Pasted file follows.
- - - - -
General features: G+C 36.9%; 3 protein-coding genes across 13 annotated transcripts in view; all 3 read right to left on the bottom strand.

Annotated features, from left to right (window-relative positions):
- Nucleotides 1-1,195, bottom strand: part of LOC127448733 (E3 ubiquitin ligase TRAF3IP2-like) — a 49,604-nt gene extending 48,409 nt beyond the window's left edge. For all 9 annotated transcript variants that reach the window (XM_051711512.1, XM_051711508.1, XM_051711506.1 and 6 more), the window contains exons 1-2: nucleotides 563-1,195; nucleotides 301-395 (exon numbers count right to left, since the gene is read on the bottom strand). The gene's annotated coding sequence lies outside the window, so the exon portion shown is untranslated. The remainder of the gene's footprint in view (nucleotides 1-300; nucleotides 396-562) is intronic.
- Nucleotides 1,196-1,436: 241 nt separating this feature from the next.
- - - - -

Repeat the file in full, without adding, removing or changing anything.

General features: G+C 36.9%; 3 protein-coding genes across 13 annotated transcripts in view; all 3 read right to left on the bottom strand.

Annotated features, from left to right (window-relative positions):
- Nucleotides 1-1,195, bottom strand: part of LOC127448733 (E3 ubiquitin ligase TRAF3IP2-like) — a 49,604-nt gene extending 48,409 nt beyond the window's left edge. For all 9 annotated transcript variants that reach the window (XM_051711512.1, XM_051711508.1, XM_051711506.1 and 6 more), the window contains exons 1-2: nucleotides 563-1,195; nucleotides 301-395 (exon numbers count right to left, since the gene is read on the bottom strand). The gene's annotated coding sequence lies outside the window, so the exon portion shown is untranslated. The remainder of the gene's footprint in view (nucleotides 1-300; nucleotides 396-562) is intronic.
- Nucleotides 1,196-1,436: 241 nt separating this feature from the next.